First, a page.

A dog’s love is priceless, although dogs themselves don’t come cheap! Here are 15 of the most expensive dog breeds in the world.
Considered by many to be man’s best friend, there are around 90 million dogs owned in the United States. That’s up from 68 million in the year 2000 according to a pet owners survey.
With 340 dog breeds worldwide and 197 breeds recognized by The American Kennel Club, there’s a wide selection to choose from.
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Most Expensive Dog Breeds
According to the PDSA (People’s Dispensary for Sick Animals), the cost of owning a dog over its lifetime can be as high as $41,180. It’s important to budget for essentials such as pet insurance, booster vaccines, flea and worm treatments, food, a collar and tag and toys.
Add to that the cost of buying a dog, boarding kennels and training classes and it all mounts up. This article focuses on the purchase cost for each breed of dog as well as their lifetime ownership cost.
When buying a dog, always use a reputable breeder. Do not buy from a puppy mill where the animals are bred purely for profit with no regard to genetic quality.
Work out which dog breed is the best fit for you and select a breeder who specializes in this breed, or consider adoption.
15. Bernese Mountain Dog – $1,500
While the cost of a purebred Bernese Mountain Dog isn’t exorbitant, the real cost of owning this breed certainly mounts up. It’s estimated that they need more than $1,300 per year in medical care.
Often confused with the Saint Bernard dog, which is slightly larger, this loveable breed is loyal and easy to train. Bernese Mountain Dogs are affectionate and good with children.
They’re not the best guard dogs but they do make good watch dogs. Unfortunately the breed is susceptible to histiocytosis, a type of cancer, as well as elbow dysplasia and arthritis.
Cost to buy: $1,000 – $2,500
Lifespan: 6 – 8 years
14. English Bulldog – $2,000
Costing up to $4,000 to buy, the English bulldog costs a lot more to look after. These popular dogs are plagued with health issues such as hip dysplasia, cherry eye and overheating.
Some experts put medical costs for bulldog owners at between $400 to $700 each year. Winston Churchill owned a British bulldog named Dodo, and Adam Sandler had a bulldog called Meatball. The official US Navy mascot is an English bulldog.
English bulldogs are people pleasers yet they make good watchdogs. As they’re quite independent, this dog breed can be hard to train. However, they respond well to food treats.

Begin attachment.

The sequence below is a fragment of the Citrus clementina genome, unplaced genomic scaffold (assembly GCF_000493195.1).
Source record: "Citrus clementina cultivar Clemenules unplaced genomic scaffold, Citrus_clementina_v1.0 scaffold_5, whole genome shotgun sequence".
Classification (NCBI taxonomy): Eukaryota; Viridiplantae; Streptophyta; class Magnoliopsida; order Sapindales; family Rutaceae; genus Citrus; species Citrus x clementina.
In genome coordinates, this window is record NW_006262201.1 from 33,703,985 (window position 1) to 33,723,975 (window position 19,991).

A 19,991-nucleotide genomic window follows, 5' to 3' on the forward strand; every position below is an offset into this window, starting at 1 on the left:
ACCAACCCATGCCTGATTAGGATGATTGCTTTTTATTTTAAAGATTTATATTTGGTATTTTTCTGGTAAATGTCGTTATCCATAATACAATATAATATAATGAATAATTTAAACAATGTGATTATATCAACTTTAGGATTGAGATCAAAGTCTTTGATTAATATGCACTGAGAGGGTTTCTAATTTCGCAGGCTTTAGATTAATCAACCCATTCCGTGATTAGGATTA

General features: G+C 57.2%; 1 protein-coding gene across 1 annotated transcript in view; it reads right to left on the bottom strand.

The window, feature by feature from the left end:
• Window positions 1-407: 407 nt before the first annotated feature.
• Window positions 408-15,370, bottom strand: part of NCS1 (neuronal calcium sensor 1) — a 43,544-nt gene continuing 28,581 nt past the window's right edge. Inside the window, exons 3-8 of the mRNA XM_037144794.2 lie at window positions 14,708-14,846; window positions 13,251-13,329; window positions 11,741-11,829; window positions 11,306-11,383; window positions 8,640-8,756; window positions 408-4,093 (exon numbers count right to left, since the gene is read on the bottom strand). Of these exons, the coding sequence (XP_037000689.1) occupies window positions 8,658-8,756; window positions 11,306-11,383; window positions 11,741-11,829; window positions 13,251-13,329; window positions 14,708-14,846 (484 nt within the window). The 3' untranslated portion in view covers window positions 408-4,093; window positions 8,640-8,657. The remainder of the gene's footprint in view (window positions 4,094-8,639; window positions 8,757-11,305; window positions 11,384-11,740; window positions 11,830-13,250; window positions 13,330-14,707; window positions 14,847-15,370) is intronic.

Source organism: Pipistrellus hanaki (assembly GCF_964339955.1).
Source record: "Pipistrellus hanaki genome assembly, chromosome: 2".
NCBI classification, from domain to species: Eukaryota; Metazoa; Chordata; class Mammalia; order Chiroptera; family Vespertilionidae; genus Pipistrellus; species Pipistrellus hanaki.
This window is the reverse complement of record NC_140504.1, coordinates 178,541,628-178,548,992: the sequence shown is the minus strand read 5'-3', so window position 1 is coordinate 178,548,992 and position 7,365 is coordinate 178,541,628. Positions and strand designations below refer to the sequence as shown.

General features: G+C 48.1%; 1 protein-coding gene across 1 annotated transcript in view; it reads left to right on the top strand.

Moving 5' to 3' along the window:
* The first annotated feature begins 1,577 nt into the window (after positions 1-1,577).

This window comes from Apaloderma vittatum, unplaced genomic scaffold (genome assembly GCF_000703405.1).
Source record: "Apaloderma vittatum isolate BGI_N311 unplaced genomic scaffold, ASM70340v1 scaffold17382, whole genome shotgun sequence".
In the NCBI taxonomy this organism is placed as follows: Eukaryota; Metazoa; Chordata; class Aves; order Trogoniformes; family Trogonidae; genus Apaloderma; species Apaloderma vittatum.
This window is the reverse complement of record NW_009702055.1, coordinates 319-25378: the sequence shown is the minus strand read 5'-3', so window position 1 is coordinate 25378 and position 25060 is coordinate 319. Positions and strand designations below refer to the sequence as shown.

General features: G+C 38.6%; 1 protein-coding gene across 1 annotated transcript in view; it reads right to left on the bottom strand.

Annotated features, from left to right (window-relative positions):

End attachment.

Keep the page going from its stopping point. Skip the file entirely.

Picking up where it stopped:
Cost to buy: $1,500 – $4,000
Life span: 8 – 10 years
13. Portugese Water Dog – $2,200
These medium-sized dogs originally came from the Algarve region of Portugal. They were trained to help fishermen and are hard-working and smart.
Portugese Water Dogs enjoy agility challenges and playing fetch. This particular breed of dog requires regular brushing and clipping.
Cost to buy: $1,500 – $2,500
Life span: 12 – 15 years
12. Cavalier King Charles Spaniel – $2,300
Known for its expressive eyes and sweet nature, this spaniel is classed as a toy dog by the American Kennel Club. One of the most popular pure breeds in the United States, the Cavalier King Charles Spaniel is a perfect family dog.
These companion dogs love to sit on a lap and yet they’re surprisingly athletic. The Cavalier is skilled at canine sports such as agility.
Almost half of Cavaliers will endure mitral valve disease (MVD) before the age of five. They are susceptible to other health conditions such as cataracts, so pet insurance is important.
Cost to buy: $1,900 – $3,500
Lifespan: 9 – 14 years
11. Azawakh – $2,500
Originating from West Africa, this rare breed resembles a greyhound or whippet. The Azawakh is a sighthound and guard dog, devoted to its owners.
Reaching top speeds of 40 mph, Azawakhs excel at agility events. They are best suited to experienced dog owners who are consistent with training.
Cost to buy: $2,000-$2,500
Lifespan: 10 – 12 years
10. Shiba Inu – $3,000
Similar to the Akita dog, Shiba Inus are known for their quick reflexes and handsome look. Originally from Japan, this compact breed is extremely independent.
They were bred as hunters but are now mainly companion and watch dogs, loved for their loyal nature. Being swift runners, Shiba Inus should be kept on-leash outdoors unless they have strong recall.
These highly intelligent dogs benefit from training. They’re not generally suited to households with cats and young children.
Shiba Inu dogs keep themselves very clean and hate baths. They often make a screaming noise when you give them one.
Cost to buy: $1,500-$3,000
Lifespan: 12 – 15 years
9. Pharaoh Hound – $3,500
Often wrongly described as being the royal dog of Egypt, this an ancient dog breed actually comes from the island of Malta. Pharaoh hounds are actually the National Dog of Malta. There, they are called Kelb tal-Fenek or rabbit dog as they were first used for hunting rabbits.
These highly intelligent dogs have a strong prey drive so should be exercised in a fenced or empty area. They’re good with children and don’t suffer from many health problems.